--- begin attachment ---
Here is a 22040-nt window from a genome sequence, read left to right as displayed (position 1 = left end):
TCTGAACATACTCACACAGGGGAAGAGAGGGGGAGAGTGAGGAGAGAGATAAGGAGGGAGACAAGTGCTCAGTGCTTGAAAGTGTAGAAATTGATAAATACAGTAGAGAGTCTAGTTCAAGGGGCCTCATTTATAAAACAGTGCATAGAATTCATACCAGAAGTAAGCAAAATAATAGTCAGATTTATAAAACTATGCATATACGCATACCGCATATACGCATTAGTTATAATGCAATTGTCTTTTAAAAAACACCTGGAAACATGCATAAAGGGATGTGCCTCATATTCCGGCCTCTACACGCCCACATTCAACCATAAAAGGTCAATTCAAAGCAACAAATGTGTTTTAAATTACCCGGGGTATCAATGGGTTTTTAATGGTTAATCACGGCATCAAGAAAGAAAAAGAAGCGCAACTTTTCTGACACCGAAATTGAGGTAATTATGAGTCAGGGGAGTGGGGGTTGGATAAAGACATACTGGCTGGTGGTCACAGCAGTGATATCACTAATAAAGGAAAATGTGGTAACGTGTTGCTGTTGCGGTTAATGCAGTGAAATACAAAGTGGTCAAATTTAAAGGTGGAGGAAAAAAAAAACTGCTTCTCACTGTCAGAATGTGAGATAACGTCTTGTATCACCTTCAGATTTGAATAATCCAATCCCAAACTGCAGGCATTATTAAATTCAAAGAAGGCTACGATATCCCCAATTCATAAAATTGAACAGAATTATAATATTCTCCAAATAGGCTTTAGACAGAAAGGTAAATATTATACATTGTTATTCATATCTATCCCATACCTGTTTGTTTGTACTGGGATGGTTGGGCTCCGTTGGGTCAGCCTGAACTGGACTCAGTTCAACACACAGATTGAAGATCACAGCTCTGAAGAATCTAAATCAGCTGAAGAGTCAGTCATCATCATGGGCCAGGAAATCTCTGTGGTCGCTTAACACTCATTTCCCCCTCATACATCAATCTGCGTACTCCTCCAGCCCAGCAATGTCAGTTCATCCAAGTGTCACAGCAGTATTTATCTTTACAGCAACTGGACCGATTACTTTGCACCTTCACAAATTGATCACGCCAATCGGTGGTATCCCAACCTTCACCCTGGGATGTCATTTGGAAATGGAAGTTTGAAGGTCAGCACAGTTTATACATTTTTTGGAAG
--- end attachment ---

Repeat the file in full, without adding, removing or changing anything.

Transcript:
Here is a 22040-nt window from a genome sequence, read left to right as displayed (position 1 = left end):
TCTGAACATACTCACACAGGGGAAGAGAGGGGGAGAGTGAGGAGAGAGATAAGGAGGGAGACAAGTGCTCAGTGCTTGAAAGTGTAGAAATTGATAAATACAGTAGAGAGTCTAGTTCAAGGGGCCTCATTTATAAAACAGTGCATAGAATTCATACCAGAAGTAAGCAAAATAATAGTCAGATTTATAAAACTATGCATATACGCATACCGCATATACGCATTAGTTATAATGCAATTGTCTTTTAAAAAACACCTGGAAACATGCATAAAGGGATGTGCCTCATATTCCGGCCTCTACACGCCCACATTCAACCATAAAAGGTCAATTCAAAGCAACAAATGTGTTTTAAATTACCCGGGGTATCAATGGGTTTTTAATGGTTAATCACGGCATCAAGAAAGAAAAAGAAGCGCAACTTTTCTGACACCGAAATTGAGGTAATTATGAGTCAGGGGAGTGGGGGTTGGATAAAGACATACTGGCTGGTGGTCACAGCAGTGATATCACTAATAAAGGAAAATGTGGTAACGTGTTGCTGTTGCGGTTAATGCAGTGAAATACAAAGTGGTCAAATTTAAAGGTGGAGGAAAAAAAAAACTGCTTCTCACTGTCAGAATGTGAGATAACGTCTTGTATCACCTTCAGATTTGAATAATCCAATCCCAAACTGCAGGCATTATTAAATTCAAAGAAGGCTACGATATCCCCAATTCATAAAATTGAACAGAATTATAATATTCTCCAAATAGGCTTTAGACAGAAAGGTAAATATTATACATTGTTATTCATATCTATCCCATACCTGTTTGTTTGTACTGGGATGGTTGGGCTCCGTTGGGTCAGCCTGAACTGGACTCAGTTCAACACACAGATTGAAGATCACAGCTCTGAAGAATCTAAATCAGCTGAAGAGTCAGTCATCATCATGGGCCAGGAAATCTCTGTGGTCGCTTAACACTCATTTCCCCCTCATACATCAATCTGCGTACTCCTCCAGCCCAGCAATGTCAGTTCATCCAAGTGTCACAGCAGTATTTATCTTTACAGCAACTGGACCGATTACTTTGCACCTTCACAAATTGATCACGCCAATCGGTGGTATCCCAACCTTCACCCTGGGATGTCATTTGGAAATGGAAGTTTGAAGGTCAGCACAGTTTATACATTTTTTGGAAG